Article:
Following rumors of large gold fields to be found in southern Idaho, George Grimes and Moses Splawn were leading a small group of prospectors when they discovered gold in the Boise Basin on August 2, 1862.
It all started with a story told to Splawn a year earlier by an Indian who said that there was so much gold laying about that it could be picked up by the handfuls. The prospectors initially found some placer deposits in the Boise River, which they traced upriver to the creeks that flowed through the Boise Basin. These creeks would eventually be named Mores Creek and Grimes Creek.
Here, they found the gold they were looking for. Unfortunately for Grimes, he was killed within just a few days of the find. Some say he was killed by a greedy partner, but the accepted story is that he was killed by Indians. His partners buried him in a prospect hole in a mountain pass, which is now called Grimes Pass.
The discovery party then returned to Walla Walla, Washington with $5,000 in gold and the news of the strike. In the fall they headed back to the Boise Basin with about 50 men. At this time, the area was a wilderness area inhabited only by the Indians. However, as word of the gold discovery traveled, this would quickly change and the gold rush was on. Many people traveled by steamer up the Columbia River to Umatilla, Oregon departing from Umatilla by stage lines, and finally journeying by pack-train to the Boise Basin.
The Boise Basin gold rush was the largest since the California gold rush a dozen years earlier. For a hard-working gold miner in a good location, a week of prospecting could yield $2000 per week. Within eight months of the strike, the area would become the largest settled area of the Pacific Northwest.
As the growing number miners began staking claims, a number of boom towns erupted including Placerville, Centerville, Pioneerville, and Idaho City.
Situated along Grimes Creek, the first camp at what would become Idaho City was established by Captain Jeff Standifer. A town was officially founded on October 7, 1862, by J. Marion More, a member, of the Splawn-Grimes discovery party. The town was first called Bannock City. In March 1863 it took on the name of West Bannock, and in December 1863 it was changed to Idaho City by the new Idaho Territorial Legislature to avoid confusion with Bannack, Montana.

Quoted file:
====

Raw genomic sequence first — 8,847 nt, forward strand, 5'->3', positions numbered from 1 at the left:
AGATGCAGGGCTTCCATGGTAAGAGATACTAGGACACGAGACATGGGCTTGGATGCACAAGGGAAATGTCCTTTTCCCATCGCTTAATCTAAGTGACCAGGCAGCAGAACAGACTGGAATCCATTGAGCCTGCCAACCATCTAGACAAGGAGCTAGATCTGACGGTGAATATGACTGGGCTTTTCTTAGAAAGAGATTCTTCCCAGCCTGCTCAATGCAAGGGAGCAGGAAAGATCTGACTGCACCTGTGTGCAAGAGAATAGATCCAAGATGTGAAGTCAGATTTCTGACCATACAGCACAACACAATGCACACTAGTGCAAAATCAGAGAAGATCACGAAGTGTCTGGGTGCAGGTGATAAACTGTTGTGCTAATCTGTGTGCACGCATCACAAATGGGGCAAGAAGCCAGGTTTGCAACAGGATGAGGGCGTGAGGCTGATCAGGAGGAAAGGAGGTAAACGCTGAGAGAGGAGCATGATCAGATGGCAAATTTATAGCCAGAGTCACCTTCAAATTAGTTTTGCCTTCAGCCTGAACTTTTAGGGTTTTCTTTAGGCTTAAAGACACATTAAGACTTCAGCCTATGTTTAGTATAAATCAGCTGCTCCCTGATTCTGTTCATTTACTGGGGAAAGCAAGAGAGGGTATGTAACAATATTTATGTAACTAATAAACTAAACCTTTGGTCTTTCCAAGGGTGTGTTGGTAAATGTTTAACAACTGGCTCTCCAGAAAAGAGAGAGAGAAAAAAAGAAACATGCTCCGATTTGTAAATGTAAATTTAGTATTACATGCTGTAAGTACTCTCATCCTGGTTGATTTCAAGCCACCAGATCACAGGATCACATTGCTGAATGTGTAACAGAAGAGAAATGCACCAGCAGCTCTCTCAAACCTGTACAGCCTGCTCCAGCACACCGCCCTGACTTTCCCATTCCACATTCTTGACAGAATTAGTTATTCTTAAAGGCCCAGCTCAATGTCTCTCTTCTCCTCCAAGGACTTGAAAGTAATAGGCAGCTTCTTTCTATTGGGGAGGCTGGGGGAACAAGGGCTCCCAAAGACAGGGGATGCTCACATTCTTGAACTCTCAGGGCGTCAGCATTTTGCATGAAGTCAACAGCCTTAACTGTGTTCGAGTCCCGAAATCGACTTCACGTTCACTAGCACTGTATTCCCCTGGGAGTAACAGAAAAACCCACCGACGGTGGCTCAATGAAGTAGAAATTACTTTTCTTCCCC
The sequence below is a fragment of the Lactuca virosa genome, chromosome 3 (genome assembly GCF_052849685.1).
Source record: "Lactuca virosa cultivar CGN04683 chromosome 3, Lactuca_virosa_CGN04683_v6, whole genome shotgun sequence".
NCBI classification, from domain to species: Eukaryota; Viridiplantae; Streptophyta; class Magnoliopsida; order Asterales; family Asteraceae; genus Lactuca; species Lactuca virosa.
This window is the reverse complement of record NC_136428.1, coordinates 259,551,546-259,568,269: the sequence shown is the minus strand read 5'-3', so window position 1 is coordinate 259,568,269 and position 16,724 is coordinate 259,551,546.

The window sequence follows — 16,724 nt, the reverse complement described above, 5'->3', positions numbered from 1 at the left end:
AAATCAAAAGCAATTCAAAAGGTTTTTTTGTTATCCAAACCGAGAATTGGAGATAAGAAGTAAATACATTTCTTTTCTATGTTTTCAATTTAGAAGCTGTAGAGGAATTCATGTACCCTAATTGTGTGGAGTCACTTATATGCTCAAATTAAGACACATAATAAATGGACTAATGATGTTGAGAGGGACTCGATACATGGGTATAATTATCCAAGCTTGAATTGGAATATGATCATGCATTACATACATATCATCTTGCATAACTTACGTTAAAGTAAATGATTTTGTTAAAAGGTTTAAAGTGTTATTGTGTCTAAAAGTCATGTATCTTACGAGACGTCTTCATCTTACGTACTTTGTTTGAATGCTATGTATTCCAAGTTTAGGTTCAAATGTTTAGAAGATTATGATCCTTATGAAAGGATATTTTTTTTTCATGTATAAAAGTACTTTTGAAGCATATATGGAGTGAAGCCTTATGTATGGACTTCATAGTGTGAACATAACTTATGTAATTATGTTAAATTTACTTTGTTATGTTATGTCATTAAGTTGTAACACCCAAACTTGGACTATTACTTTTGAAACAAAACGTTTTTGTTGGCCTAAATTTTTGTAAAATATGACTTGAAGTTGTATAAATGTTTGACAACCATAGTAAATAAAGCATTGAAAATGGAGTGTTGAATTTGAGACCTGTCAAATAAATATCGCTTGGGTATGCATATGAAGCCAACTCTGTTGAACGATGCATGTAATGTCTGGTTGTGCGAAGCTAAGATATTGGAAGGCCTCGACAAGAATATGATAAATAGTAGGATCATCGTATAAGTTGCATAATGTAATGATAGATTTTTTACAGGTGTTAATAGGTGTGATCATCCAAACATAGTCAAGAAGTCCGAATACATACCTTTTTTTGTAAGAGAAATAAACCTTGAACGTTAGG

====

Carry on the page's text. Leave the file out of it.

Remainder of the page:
J. Marian More, the founder of the town, became very wealthy from his prospecting and eventually would own several mines around Idaho City. Later, he began buying mines in the Silver City area, where he was involved in the Owyhee Mine War which resulted in several killings. More, himself, would be shot down in Silver City in 1868.
Although Placerville enjoyed the advantage of a location convenient to the point at which the gold rush entered the Basin, Idaho City boasted greater growth and prosperity because it had a better water supply. It quickly grew into more than just a mining camp. Readily available timber made it possible to build permanent structures quickly, turning the tent town into a flourishing city.
At the time of the gold rush, Idaho was still a part of Washington Territory and the Boise Basin was located in Idaho County, of which, Florence was the county seat. Because Florence was remote from the new mining basin, the Washington Legislature established Boise County on January 29, 1863. The Governor of Washington assigned William Noble, Frank More, and John C. Smith as commissioners and instructed them to establish the County seat at Idaho City. The first county officers besides the commissioners were Sheriff, Sumner Pinkham; Probate Judge Daniel McLaughlin; Auditor, W. R. Underwood; Treasurer, Charles Vajin; and Assessor George Goodman.
When Congress created Idaho Territory on March 4, 1863, Boise County exceeded the other counties in both area and in population. Those in office in Boise County retained their positions until the territorial government could be officially organized.
Before the community was a year old, Idaho City had 250 places of business including three express offices, three livery stables, a mattress factory, four sawmills, seven blacksmith shops, eight bakeries, nine restaurants, two bowling alleys, three pool halls, three drugstores, four breweries, and 20-25 saloons. Professionals included 15 doctors, 25 attorneys, and a photographer. The town also boasted two schools, a library, a newspaper called the Boise News, several churches, a hospital, and five community theaters. Building lots ranged in price from $500 to $2000 each.
Near the end of 1863, it was estimated that some 25,000 people were living throughout the hills, with 6200 of them living in Idaho City.